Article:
The Economist commented: [The] pairing of Google and YouTube may come to be remembered as the moment Web 2.0ie, the web, version twocame of age…The main benefit of the deal, however, may be the difficulties it creates for Google’s rivals. Yahoo! and Microsoft, as well as News Corporation and Viacom, two media giants, all wanted YouTube. But Google pre-empted them, just as it denied them access to AOL, another portal, in which it bought a defensive stake last winter.
ForeverGeek discussed video ads (among other things):
While Yahoo and MSN may make noise about Oventure and AdCenter respectively, AdWords is the king of textual keyword based ads. Yet a juicy new frontier awaits – video. YouTube did prove one thing – people like viewing videos online. Even taking out all the copyright material out of YouTube, a lot of legitimate videos are quite popular. Instead of waiting around to see if there is market for video (which should command *far higher* prices than text links), Google has opted to take the bull by the horn. While Google may never directly put video ads on its core products, it now has one of the largest inventories of video on the internet. Google.com was a massive testbed for AdWords before it was distributed to publishers small and big. Consider YouTube as a massive testbed for Video AdWords before distributed to publishers small and big. (Note: I do understand that you cannot directly compare text-ad inventory and video-ad inventory, but the analogy serves as a useful example regardless).
Mark Cuban, who has been critical about YouTube’s perceived flouting of copyright laws, outlined how he things the battles between the media companies and Google-YouTube will unfold:
Rather than suing Gootube, the media companies will first sue several of the imitators and competitors that have no money whatsoever. They wont sue those companies to get money, they will sue a bunch of those companies to build precedent. In particular, they will sue to get clarification on the DMCA Safe Harbor laws. Are these little companies, that do basically what Youtube does, protected by the DMCA safe harbor rules ?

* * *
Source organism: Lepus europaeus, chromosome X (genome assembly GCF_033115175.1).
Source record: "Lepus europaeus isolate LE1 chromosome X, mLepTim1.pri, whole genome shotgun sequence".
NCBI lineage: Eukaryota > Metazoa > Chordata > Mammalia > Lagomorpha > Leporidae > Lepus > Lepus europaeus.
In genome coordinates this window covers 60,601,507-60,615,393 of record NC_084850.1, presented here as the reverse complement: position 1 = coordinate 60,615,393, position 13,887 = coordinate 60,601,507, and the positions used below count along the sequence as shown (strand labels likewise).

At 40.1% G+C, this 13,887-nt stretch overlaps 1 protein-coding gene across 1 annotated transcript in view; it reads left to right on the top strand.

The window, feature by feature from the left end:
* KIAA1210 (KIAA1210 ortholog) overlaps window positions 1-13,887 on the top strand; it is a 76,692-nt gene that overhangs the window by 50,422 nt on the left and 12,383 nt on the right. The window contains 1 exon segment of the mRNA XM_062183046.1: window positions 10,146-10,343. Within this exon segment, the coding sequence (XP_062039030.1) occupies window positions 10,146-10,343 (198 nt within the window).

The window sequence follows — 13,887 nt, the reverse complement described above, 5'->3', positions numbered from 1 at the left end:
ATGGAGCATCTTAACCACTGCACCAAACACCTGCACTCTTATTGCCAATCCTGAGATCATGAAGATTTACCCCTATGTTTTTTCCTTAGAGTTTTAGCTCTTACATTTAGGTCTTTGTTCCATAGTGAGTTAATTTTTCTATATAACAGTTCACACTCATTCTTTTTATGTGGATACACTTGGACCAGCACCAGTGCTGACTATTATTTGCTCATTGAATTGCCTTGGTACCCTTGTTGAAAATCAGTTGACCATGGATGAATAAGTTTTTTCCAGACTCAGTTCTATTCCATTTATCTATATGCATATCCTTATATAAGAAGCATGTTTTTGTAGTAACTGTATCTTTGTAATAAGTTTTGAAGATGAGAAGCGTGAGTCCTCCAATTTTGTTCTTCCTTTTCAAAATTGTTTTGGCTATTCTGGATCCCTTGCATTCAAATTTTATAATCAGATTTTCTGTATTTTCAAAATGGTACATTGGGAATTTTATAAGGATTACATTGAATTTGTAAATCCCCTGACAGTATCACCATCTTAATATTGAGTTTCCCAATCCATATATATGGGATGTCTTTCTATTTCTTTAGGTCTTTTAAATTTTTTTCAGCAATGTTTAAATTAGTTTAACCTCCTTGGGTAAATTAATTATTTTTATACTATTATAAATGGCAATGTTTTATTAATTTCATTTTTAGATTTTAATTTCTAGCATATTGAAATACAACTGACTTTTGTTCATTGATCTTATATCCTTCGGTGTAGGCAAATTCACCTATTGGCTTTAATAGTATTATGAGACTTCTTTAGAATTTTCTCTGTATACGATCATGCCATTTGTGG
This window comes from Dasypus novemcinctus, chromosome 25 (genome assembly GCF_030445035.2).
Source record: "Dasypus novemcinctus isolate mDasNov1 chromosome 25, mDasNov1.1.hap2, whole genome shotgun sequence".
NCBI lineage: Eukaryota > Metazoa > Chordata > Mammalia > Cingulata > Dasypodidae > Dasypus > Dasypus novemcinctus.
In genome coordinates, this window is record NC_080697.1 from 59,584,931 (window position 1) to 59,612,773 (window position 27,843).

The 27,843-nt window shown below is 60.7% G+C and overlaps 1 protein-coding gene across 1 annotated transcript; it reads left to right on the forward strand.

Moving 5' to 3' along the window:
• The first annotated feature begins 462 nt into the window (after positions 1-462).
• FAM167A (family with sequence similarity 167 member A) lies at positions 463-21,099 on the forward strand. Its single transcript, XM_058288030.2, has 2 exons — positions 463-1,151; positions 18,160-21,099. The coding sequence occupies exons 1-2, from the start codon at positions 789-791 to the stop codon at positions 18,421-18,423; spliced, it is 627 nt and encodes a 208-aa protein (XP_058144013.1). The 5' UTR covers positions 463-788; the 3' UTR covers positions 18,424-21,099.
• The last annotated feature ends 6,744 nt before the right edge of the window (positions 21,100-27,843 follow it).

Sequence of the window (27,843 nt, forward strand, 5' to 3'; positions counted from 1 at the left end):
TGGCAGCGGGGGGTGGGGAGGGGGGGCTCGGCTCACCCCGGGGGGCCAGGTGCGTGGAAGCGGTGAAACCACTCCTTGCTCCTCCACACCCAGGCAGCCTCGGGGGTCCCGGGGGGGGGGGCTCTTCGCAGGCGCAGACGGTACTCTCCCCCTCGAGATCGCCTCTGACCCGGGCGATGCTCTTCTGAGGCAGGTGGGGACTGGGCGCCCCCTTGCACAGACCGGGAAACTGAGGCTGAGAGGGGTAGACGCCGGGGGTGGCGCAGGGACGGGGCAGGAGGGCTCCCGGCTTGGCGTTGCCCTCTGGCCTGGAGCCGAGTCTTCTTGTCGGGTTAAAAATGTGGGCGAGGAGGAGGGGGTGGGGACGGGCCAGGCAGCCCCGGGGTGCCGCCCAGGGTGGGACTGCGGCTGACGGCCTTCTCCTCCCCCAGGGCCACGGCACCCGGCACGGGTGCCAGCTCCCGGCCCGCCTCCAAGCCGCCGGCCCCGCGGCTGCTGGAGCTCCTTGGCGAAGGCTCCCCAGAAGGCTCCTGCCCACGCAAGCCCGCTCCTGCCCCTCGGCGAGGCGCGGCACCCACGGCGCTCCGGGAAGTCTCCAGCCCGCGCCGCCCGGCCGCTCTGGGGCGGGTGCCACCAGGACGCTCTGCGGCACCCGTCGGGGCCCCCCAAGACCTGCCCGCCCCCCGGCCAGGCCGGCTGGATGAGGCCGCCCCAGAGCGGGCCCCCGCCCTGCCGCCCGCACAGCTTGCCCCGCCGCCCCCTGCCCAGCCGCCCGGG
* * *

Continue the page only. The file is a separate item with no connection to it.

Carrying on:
If they can win some judgements saying these little sites are not protected by Safe Harbor rules, then they have all the leverage in the world to dictate licensing terms to sites that until now have not proactively enforced copyright but have instead chosen to rely on rightsholders takedown notices. If one of those sites has deep pockets, then it could turn into a payday for rightsholders, whether via lawsuit or licensing terms.
There has been a lot of discussion about whether Gootube, together or seperately would qualify under the safe harbor laws. Some think yes, others like me, think not. But the reality is this. Whatever copyright owners let Gootube get away with, there will be an unlimited number of sites that copy that approach.
Tomorrow: Impact for China and India
TECH TALK The Rise of YouTube+T